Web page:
CryptoComes: How big is the community you are working with? How will you describe it? What are your major principles in working with your community?

David Packham: The main thing I think is very simple with regards to community: if can never lose sight of the fact that as a block producer, you literally work for the token holders. The token holders are our collective boss to serve, if you lose sight of that then you will not last very long as a block producer. You will be out of the top 21 and will become a standby or unpaid even.

CryptoComes: How many user members do you have so far in the community? Individual wallets?

I don’t actually the estimated size oof hand I am afraid.

CryptoComes: How many are involved in the your Telegram group?

David Packham: The main EOS channel has got over 65,000 in it. For EOS42 it depends if you look at EOS London or our main BP one. EOS London blurs the line with us. We haven’t got a huge, huge group because we prefer to build up the community in real life, there’s enough Telegram groups already. You know some people have got 10,000 people but half of them aren’t real community members. Ours has got about 300 or 400 but that’s fine, thats a nice number and that means the community in that are the really active ones. If you think about our meetups, we get about three-400 at EOS London events, that means quite a few of them are engaged and actively on these groups too and its nice. I am not worried about numbers, there’s more to it than that!

Crypto theft

CryptoComes: According to recent research, theft in crypto industry is booming, with the volumes stolen this year times exceeding similar numbers in 2017. What are EOS tactics on dealing with this?

David Packham: On EOS every single account potentially compromised so far, has been purely down to the the registration process. It was down to the fact that we were doing a token swap, in effect, from Ethereum on to the mainnet. So the fraud occurred off chain, it occurred because of the registration process. So no lasting effects are known, I don’t think there any new ones occuring.

What’s happening other than that is that people are losing their private keys and having accidents but that was always going to happen. To a large extent that can be in theory resolved going forward, but before that we need to confirm whether or not ECAF will be the long term arbitration service or not - we need the referendum. Hence why many EOS block producers, including EOS42, are working together building a referendum contract and interface, and making it a priority.

CryptoComes: Do you think anything can be improved in the EOS voting system? Do you think it could be more fair?

David Packham: I don’t think it can be more fair than a referendum, where its one token per vote. I think it is a pretty powerful way of representing views. Some people are concerned about whales, concerned about individuals with what they would define to be too much power. But another way to look at it is those with the most tokens are the most invested in the long term success of the network. There are few who are going to care more about the success of EOS, than those with say 10 mln tokens- you care more about its success, not less.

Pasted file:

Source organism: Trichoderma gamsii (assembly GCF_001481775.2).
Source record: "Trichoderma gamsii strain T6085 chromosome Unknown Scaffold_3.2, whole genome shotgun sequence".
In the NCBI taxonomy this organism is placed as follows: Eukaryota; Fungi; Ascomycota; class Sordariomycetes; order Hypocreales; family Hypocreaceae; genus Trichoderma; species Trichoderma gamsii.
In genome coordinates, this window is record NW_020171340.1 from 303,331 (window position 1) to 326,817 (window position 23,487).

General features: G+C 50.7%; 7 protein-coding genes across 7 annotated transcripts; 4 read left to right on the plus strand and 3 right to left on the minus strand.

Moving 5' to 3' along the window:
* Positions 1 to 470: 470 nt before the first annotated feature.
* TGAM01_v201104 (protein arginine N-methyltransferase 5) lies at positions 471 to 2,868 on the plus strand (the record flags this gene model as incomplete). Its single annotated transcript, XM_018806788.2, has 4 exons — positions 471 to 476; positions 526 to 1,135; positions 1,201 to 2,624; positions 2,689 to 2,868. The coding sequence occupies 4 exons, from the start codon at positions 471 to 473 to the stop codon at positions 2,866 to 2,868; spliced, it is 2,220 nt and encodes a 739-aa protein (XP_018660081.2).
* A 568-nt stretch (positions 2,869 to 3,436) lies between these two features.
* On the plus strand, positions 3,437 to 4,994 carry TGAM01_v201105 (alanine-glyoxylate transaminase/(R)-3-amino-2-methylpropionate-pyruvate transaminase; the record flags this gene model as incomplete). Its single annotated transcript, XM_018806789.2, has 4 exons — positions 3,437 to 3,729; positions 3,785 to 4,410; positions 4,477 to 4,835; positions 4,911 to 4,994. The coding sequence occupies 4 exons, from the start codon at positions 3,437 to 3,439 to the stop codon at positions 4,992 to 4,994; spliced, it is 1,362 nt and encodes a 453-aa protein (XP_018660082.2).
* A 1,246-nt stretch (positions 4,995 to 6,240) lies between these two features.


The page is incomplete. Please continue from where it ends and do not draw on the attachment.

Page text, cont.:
It’s delegated proof of stake, but at the same time you are right it’s still the one who has the stake can vote than the one who doesn’t have them. That’s the minus of it.

The guy with 10 mln tokens, has so much more money than you and I have combined.  The counter argument is they have put in all that investment, they have so much on the line, it’s not fair for them to not have a bigger say. It is directly equivalent to shares in a company. Should the person who owns $10 mln dollars in Amazon only have the same say as you, who has put down $10,000?

If you look at what EOS token is for, it buys you a percentage of the bandwidth of the computational capacity of the network as well as the ability to vote. So in effect it gives you two things: it gives you a say in how the network is run and it gives you access to the power of the network directly linked to the amount you put in. So to me that is pretty powerful as a way of saying it is fair and right, but other people may disagree.

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CryptoComes: When do you think EOS will dethrone Ethereum or it’s not on the current agenda?

David Packham: I think actually the individuals up at the top, like Vitalik and Dan Larimer, are way beyond simplistic things like EOS vs. Ethereum. I think they are true believers who are in it for the right reasons, that’s why for example Vitalik was in the EOS code base giving advice pointing out errors and things to think about right up to the EOS launch. You couldn’t see a better example of people cooperating and in it for the right reasons. They are way beyond money these guys, all of them.

I think it is fair to say they all want to see the benefits of decentralization. They are both trying different flavors of the same idea, which is they want to build a decentralized operating system and economy. No one is yet sure how best to do that. So you have to try a variety of ways, to really experiment and find out what works best. Until we try we will never know. That’s how most of the great experiments have led to discoveries. How many different chemical formulas did we try before the lightbulb. Blockchain is still in this discovery phase; we are trying different configurations and theories, and at some point we will get one that works extremely well and everyone will pursue that path. DPOS is the only scalable, proven model we have for public blockchains so far.